An ailing economy with persistently high unemployment, non-existent wage growth, and expanding deficits. And then, towards the end of his first term, crisis abroad: In one country, a mob storms the U.S. embassy, tearing down the U.S. flag and raising its own revolutionary one instead; and in another country, militants brutally murder the U.S. ambassador.
As of yesterday this, of course, describes the situation in which President Obama currently finds himself. But it also describes the final throes of Jimmy Carter’s presidency.
In 1979, in the midst of the Iranian revolution, a group of angry students stormed the U.S. embassy compound in Tehran, resulting in the notorious hostage crisis that lasted through the end of Carter’s term. Earlier that same year, militants kidnapped and killed the U.S. ambassador to Afghanistan.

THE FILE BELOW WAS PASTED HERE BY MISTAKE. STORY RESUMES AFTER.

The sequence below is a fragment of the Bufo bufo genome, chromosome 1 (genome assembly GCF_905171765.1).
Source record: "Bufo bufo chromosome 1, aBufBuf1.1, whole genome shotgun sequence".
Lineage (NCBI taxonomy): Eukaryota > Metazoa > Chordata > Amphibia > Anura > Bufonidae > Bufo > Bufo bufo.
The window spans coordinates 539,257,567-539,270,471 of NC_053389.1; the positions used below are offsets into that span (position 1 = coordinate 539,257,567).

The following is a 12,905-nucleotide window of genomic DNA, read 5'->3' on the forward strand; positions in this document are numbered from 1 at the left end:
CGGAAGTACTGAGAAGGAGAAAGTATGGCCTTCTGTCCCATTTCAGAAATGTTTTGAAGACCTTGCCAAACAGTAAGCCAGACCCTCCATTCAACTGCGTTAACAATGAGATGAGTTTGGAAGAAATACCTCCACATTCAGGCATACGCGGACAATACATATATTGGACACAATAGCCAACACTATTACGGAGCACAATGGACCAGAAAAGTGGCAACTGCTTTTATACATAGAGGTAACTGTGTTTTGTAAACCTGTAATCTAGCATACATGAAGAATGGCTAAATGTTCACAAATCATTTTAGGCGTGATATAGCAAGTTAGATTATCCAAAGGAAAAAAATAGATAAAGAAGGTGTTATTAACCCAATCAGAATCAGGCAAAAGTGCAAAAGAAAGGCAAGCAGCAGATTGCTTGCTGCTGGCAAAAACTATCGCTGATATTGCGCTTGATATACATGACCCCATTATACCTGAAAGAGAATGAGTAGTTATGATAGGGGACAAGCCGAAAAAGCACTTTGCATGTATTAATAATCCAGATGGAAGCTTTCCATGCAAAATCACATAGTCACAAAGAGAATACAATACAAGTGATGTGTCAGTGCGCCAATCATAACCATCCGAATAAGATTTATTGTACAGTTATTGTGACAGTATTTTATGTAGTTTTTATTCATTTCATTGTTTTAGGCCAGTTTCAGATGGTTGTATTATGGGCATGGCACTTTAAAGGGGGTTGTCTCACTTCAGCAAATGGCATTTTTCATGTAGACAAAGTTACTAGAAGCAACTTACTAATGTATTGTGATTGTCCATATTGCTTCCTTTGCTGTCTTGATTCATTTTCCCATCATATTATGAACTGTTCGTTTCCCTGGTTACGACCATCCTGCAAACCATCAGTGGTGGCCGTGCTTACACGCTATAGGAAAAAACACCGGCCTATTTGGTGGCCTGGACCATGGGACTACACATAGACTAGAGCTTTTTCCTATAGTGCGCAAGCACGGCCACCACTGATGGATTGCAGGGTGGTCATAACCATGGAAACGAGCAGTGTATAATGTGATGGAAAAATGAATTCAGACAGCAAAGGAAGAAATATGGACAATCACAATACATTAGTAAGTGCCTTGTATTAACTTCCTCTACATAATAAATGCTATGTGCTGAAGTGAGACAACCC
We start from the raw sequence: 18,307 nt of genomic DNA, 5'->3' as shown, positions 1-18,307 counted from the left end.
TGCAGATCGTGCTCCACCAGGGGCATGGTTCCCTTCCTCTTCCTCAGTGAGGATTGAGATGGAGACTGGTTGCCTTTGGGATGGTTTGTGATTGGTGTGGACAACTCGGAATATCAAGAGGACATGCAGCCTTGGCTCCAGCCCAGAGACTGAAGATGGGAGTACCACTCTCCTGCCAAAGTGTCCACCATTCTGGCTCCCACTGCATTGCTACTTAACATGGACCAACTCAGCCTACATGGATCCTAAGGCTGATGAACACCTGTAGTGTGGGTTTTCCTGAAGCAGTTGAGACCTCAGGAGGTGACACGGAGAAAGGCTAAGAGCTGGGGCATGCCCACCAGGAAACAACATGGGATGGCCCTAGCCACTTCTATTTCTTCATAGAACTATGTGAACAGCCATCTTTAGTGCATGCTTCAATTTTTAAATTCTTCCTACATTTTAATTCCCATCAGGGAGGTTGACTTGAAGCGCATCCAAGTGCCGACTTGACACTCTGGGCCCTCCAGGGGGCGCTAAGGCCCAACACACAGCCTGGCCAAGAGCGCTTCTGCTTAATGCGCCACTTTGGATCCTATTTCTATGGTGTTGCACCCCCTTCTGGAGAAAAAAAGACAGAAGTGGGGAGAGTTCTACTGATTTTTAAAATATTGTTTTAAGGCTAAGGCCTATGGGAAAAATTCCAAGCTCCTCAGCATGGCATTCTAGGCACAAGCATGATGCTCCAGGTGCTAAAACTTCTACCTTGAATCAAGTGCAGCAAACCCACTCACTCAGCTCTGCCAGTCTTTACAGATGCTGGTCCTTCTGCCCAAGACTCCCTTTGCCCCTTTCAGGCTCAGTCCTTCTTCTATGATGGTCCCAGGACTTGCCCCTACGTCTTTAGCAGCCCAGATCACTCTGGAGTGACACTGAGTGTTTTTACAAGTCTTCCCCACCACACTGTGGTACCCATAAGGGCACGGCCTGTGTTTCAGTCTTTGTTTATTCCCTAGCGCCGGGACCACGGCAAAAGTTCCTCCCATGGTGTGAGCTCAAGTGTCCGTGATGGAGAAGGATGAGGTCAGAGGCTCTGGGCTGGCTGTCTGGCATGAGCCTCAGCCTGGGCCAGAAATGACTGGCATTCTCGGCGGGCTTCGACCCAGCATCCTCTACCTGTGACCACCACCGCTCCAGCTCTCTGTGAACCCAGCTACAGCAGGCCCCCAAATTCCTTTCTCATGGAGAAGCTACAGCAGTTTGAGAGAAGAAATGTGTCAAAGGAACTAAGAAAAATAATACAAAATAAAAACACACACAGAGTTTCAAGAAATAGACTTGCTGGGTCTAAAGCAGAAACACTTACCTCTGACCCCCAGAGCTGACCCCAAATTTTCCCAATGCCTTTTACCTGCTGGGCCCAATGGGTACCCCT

When Americans went to the polls in 1980, they punished Carter primarily for his failure to catalyze an economic recovery. But they also had, fresh in their minds, these two glaring examples of how Carter’s weak foreign policy had invited America’s enemies to so boldly disrespect her diplomatic missions abroad.
Now that the parallels between the two presidents have become uncanny, we will see if Obama suffers the same fate as Carter in November.
— Alexander Benard is managing director of an advisory and investment firm focused on the Middle East and Central Asia. He has worked at the Department of Defense and the Washington Institute for Near East Policy.